Good news for Statesman buyers is that the powertrain is the same as that used in the Commodore.
The Base engine is the 147 kW 3.8-litre Ecotec V6, which brought a raft of refinements that improved smoothness and drivability, as well as power and economy. Underneath the stretched skin lay Holden’s familiar combination of MacPherson Struts at the front and semi-trailing arm IRS at the rear. Power steering was, of course, standard and the four-wheel disc brakes had ABS, and there was traction control for an added safety bonus. The VSII update came in November 1996, and brought 16-inch alloys, cup holders, chrome interior door handles and self levelling suspension.
Series 1 VS V6 Statesmans are selling for $17,500 to $19,000, later VSII models between $21,000 and $23,000, while the last of them, the VSIII, is going for $25,000 to $26,500. Think carefully before buying a supercharged V6, they’re hard to sell when you come to move it on. Mechanically the V6 is generally reliable, very little goes wrong with them, but look for oil leaks from front timing cover seals, rear main seal, and rocker covers.
Body tightness is generally good, so don’t expect to find too much in the way of squeaks and rattles. Do the normal checks of looking at body gaps, open all doors and watch for any that drop when they open, check door openings for signs of overspray, and check the whole body for any colour mismatch that might indicate it’s been in a crash.
Even then there's a range of makes and models to choose from and you have to decide if a big model, like the Kia Grand Carnival, is needed or if you can get away with a compact model, such as the Kia Rondo. The LX came with a five-speed manual or an optional four-speed automatic if you were prepared to part with an extra $2000. The range-topping EX-L boasted a sunroof, leather trim, and climate control air-conditioning.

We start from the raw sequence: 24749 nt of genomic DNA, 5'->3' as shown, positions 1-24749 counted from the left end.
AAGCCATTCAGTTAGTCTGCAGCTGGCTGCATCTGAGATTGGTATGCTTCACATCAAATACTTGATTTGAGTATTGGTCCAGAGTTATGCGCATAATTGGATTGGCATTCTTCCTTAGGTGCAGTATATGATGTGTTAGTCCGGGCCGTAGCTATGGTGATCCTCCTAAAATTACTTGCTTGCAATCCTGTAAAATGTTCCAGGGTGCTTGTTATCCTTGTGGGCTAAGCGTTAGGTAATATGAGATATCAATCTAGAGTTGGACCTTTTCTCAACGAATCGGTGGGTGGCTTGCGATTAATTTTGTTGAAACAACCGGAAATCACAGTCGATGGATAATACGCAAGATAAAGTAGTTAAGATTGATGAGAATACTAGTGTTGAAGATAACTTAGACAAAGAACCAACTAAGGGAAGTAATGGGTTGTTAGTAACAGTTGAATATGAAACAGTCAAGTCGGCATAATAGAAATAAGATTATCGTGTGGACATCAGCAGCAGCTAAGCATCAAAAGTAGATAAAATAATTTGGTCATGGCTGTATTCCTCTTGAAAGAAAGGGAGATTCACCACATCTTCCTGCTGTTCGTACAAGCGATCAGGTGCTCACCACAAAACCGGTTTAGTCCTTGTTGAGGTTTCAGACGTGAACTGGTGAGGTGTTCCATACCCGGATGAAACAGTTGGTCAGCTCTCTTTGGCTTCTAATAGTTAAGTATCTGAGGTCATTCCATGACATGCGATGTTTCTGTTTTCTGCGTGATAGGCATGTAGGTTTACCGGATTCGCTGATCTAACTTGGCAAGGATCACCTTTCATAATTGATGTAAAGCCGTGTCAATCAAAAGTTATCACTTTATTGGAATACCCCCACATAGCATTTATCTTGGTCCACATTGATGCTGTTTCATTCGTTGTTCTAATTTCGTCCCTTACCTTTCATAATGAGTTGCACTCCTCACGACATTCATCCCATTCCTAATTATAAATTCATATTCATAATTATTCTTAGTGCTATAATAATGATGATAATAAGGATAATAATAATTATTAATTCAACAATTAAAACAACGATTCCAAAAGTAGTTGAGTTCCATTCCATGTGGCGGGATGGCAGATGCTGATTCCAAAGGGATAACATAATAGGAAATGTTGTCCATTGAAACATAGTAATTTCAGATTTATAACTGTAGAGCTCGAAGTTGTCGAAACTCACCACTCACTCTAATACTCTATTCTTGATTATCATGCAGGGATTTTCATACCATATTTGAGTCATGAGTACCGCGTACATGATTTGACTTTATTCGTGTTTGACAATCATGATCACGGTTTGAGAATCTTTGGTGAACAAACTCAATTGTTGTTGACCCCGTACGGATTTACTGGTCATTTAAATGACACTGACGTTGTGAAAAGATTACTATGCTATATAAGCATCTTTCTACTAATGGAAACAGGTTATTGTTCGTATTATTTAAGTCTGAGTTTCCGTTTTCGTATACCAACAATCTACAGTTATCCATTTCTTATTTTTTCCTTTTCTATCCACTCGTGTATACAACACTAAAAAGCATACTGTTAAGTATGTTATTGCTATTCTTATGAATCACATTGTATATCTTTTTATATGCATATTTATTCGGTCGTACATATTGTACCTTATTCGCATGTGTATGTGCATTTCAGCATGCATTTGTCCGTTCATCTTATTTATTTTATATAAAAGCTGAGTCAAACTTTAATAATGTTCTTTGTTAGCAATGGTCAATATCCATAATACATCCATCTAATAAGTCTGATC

That's changed, and how, with the new Rio recently voted Carsguide Car of the Year, and deservedly so. Carsguide gets very few complaints about the Rondo, which suggests there's little to be concerned about when shopping for a used example.
To cash in the warranty the vehicle must have been serviced by the book, so it's important to make sure the required servicing has been done. There is now plenty of competition for the prestige dollar, with ’Benz and BMW dominating the top end of the market, along with more recent arrivals like Lexus and Audi.
You’ve reached the stage where you can afford to splash out on something a little bit better than the bread-and-butter models you’ve been driving, but what do you buy. Now the choice includes Mercedes-Benz, BMW, Audi and Lexus, which all tantalise, particularly when it comes to the secondhand market.
Based on the well regarded VS Commodore it was essentially the same as the Commodore forward of the windscreen, save for the unique grille and front bumper. It starts with an extra 95 mm Holden inserted in the wheelbase which gives the rear seat passengers oodles of legroom, and ends with another 33 mm of rear overhang, which results in a much larger boot. The rear treatment of the Statesman was a distinctive statement of styling and makes the long wheelbase sedan standout.
There were also the options of a 165 kW supercharged V6 in VSII and VSIII, and Holden’s 5.0-litre overhead valve V8 which was fuel-injected and pumped out 168 kW. There was plush velour trim, alloy wheels, two-tone metallic paint, dual airbags, power everything, cruise, central locking. On the upside that means any dealer with one on his lot is probably going to be keen to deal, so crunch him hard and you might leave with a bargain.
They were screwed together with much more precision, and the paint quality was up to international standards. Expect to get 200,000 km before it needs a rebuild, but check the oil to see that it’s been changed regularly. Also check for the usual signs of dodgy crash repairs, mismatching paint, drooping doors, wobbly panel gaps. There wasn’t a lot of competition for the big Ford, GMH were trying without much success to sell locally assembled Chevrolets and Pontiacs, and the likes of ’Benz and BMW weren’t serious players back then. There’s also a unique rear treatment, which helps mark out the Statesman from the rear, along with a classy frontal treatment.